What three words sum up your job?
Challenging, happy, rewarding.
What challenges do you face working in hospitality?
Like in all high-end luxury hotels, some of the key elements of success are to maintain the standards, to focus on details and to always try to innovate. I always try to hire the best person for the job and this can be a big challenge.
Borobudur Hotel Jakarta has continued to raise its standards and we have developed the property as the years go by. But we have kept a lot of the culture and service levels, and everything about what makes the hotel truly special.
How have websites like TripAdvisor changed the way hotel GMs work?
I don’t think those websites have a big impact on the way we work; we are just more aware of the guest experience, but we tackle the problems the same way. There are hotels that rate in the top five in the world, and people are still complaining. I’m always shocked by the comments: from the quality of the fruit, to the mobile-phone reception on an island in the middle of nowhere, to whether the person on the front desk was smiling sufficiently upon their arrival.
The good reviews make you feel lovely, and the bad reviews make you do something about any problems. It is part of our time and we have to deal with it. But honestly, I prefer a face-to-face meeting and a good handshake to resolve our differences.
Do you have any special offers at the moment?
We are going to be celebrating our 42nd anniversary on March 23! We are offering a special package price of Rp.4,200,000 net valid from March 18 to 27, 2016.
In keeping with our 42nd anniversary, all of our restaurants will have a special set menu of Rp.42,000++ per person, which guests can enjoy Miyama Japanese Restaurant, Bruschetta Italian Restaurant, Teratai Chinese Restaurant, and Pendopo Lounge. You can also partake in a very special discount of 42 percent in our pastry shop, Borobudur Gourmet!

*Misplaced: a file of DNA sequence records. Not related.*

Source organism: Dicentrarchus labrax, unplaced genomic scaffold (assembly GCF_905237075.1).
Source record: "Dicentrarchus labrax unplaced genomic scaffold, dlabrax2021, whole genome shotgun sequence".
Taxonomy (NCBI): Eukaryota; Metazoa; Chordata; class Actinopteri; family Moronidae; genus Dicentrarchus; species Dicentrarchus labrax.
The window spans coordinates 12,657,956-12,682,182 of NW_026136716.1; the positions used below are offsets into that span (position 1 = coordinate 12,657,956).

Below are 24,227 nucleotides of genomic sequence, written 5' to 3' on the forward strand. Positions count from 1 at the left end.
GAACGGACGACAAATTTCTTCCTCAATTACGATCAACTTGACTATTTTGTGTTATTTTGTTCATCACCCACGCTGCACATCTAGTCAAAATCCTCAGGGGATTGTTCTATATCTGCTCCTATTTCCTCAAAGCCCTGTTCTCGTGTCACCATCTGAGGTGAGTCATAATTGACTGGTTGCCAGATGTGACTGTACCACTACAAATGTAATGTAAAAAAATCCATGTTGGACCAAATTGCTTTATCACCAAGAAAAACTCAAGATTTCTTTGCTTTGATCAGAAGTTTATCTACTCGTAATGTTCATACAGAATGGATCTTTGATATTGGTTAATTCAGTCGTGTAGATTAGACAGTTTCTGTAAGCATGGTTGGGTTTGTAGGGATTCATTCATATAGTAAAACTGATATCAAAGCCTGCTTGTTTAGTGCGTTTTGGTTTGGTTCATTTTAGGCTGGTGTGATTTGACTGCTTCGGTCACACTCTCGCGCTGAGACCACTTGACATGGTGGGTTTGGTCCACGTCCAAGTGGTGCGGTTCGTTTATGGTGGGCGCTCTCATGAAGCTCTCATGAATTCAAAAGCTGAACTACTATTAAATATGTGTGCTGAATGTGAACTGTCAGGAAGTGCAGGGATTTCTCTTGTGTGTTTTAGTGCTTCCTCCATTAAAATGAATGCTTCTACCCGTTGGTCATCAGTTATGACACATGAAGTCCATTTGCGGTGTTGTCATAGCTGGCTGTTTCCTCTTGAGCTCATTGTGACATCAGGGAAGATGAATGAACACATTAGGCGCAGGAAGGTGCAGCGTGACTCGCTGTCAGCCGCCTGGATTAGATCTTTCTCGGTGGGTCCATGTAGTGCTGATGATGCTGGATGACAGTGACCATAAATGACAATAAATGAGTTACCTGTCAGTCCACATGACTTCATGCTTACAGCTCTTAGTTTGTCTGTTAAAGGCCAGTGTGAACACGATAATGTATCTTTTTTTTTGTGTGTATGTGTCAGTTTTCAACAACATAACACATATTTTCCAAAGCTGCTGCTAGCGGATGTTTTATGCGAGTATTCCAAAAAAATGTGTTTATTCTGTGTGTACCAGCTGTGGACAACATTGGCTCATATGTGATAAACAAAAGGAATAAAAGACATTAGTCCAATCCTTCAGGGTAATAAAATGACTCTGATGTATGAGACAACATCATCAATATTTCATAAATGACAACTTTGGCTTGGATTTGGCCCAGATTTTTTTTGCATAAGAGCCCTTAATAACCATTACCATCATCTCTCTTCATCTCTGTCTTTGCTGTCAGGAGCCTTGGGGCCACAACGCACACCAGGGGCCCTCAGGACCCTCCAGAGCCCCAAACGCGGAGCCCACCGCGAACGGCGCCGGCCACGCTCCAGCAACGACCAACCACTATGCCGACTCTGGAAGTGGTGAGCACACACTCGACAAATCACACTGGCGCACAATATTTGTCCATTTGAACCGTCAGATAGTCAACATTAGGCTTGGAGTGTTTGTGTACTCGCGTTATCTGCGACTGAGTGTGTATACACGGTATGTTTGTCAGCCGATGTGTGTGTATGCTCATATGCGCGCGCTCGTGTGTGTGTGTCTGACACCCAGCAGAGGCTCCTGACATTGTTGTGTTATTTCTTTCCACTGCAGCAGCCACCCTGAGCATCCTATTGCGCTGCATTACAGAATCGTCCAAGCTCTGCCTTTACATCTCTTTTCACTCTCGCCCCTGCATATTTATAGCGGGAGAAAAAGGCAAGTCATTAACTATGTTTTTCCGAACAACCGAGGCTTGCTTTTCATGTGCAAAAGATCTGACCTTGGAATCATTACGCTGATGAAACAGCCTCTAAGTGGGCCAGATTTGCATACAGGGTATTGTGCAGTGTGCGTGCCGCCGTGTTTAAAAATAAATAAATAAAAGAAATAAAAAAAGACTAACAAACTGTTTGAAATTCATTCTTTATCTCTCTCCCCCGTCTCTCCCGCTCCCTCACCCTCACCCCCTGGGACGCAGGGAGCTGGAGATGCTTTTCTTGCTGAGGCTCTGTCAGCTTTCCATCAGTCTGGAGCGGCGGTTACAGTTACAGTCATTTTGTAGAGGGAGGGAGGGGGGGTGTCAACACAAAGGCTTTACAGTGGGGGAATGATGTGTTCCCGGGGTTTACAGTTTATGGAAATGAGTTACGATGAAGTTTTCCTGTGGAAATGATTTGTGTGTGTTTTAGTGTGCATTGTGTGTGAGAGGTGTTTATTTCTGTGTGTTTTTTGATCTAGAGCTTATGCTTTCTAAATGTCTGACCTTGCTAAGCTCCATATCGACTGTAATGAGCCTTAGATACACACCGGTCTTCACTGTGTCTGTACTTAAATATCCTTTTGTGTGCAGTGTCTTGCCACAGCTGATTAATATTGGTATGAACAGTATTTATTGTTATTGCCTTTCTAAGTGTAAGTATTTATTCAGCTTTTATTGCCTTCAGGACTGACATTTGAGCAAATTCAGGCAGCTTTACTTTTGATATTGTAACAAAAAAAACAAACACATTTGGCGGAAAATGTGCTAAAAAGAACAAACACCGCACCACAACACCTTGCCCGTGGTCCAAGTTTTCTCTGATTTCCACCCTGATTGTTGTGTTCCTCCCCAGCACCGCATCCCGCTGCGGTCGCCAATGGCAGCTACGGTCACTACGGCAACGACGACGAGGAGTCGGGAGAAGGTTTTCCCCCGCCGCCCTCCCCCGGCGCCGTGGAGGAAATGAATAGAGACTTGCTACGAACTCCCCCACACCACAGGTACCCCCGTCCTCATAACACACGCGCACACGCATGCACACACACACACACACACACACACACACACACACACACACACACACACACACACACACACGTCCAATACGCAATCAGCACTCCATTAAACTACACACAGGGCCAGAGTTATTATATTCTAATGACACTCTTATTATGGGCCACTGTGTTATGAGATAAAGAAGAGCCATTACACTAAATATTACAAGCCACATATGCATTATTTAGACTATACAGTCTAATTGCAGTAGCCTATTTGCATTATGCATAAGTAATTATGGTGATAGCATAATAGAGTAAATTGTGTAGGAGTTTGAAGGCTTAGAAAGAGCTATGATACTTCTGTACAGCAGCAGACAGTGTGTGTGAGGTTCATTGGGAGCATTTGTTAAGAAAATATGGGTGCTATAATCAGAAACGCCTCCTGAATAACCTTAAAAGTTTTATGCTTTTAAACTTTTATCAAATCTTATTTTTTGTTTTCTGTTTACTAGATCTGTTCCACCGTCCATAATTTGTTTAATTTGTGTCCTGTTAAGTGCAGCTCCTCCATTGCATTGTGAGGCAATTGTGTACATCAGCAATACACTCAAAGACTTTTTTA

In March, we will celebrate Easter with a special design of chocolate Easter eggs, inspired by the 1936 comedy film Modern Times, which was written and directed by Charlie Chaplin. These will be available for purchase at Borobudur Gourmet.
Why is the hotel named after the temple in Magelang?
Borobudur Temple has three divisions symbolizing the three ‘realms’ of Buddhist cosmology: Kamadhatu (the world of desires), Rupadhatu (the world of forms), and finally Arupadhatu (the formless world). Borobudur’s ground plan takes the form of a Mandala. There are 10 steps from Kamadhatu (foot), Rupadhatu (body), and Arupadhatu (head). We implemented this Mandala into our mission, called the 10 Quality Points.
What is your favourite quote on education?
“Education is the most powerful weapon which you can use to change the world” by Nelson Mandela.
Last but not least, if you could only share one pearl of wisdom from what you’ve learned working in your industry, what would it be?
‘Listen’ is the one I can identify the most with, and I believe has helped me to get where I am today. Listening to the needs of your guests and listening to the needs of your employees are two of the most important priorities that every good General Managers should be doing.
Thanks, Patrick! To get in touch email: firstname.lastname@example.org